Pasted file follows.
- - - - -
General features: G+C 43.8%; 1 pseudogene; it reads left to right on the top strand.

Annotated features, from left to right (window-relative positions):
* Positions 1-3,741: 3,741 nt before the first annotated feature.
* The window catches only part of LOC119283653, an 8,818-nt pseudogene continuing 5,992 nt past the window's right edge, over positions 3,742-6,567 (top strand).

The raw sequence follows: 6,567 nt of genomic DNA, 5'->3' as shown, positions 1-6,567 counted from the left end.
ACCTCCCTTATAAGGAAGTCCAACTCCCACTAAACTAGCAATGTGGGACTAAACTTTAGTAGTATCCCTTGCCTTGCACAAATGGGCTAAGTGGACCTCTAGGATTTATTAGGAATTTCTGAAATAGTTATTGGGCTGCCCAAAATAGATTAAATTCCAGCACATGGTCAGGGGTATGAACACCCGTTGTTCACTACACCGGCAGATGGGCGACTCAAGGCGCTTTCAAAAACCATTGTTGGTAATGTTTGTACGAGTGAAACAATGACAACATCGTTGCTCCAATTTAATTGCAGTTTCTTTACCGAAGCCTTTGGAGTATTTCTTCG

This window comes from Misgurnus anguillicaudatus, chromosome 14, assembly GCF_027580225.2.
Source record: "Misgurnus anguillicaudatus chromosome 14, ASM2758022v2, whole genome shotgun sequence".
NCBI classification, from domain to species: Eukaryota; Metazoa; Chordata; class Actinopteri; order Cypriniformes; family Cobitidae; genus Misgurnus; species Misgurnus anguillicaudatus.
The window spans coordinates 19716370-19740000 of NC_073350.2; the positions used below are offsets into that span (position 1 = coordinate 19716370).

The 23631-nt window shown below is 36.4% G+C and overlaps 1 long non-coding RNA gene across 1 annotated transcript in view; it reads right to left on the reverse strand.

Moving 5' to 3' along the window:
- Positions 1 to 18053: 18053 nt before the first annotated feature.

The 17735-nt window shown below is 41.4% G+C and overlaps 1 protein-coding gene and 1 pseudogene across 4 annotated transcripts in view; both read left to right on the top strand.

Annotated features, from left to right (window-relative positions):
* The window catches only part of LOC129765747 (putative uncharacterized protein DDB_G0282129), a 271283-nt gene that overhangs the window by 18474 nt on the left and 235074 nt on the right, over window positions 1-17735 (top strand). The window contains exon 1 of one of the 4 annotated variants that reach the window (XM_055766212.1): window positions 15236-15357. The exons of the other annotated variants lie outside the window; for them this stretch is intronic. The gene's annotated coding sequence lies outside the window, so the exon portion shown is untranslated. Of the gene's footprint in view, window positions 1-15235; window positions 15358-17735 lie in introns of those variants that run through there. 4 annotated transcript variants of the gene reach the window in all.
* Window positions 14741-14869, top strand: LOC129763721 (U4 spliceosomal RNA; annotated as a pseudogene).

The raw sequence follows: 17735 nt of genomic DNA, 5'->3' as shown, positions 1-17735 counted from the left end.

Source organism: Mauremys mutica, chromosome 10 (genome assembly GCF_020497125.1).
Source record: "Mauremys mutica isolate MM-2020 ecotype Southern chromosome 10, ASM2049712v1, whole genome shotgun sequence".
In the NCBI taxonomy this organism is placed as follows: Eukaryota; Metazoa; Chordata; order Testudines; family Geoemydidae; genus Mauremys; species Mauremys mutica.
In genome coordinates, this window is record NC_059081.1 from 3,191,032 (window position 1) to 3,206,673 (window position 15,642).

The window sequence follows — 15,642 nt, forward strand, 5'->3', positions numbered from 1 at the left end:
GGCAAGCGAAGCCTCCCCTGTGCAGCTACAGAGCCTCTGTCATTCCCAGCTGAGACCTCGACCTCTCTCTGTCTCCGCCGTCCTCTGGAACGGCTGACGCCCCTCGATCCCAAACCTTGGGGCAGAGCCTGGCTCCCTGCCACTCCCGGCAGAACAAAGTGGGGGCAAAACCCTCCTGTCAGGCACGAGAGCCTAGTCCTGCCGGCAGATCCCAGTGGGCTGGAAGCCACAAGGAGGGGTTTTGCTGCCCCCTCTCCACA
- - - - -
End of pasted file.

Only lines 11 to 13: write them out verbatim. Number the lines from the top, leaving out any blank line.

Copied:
The 23631-nt window shown below is 36.4% G+C and overlaps 1 long non-coding RNA gene across 1 annotated transcript in view; it reads right to left on the reverse strand.

Moving 5' to 3' along the window:
- Positions 1 to 18053: 18053 nt before the first annotated feature.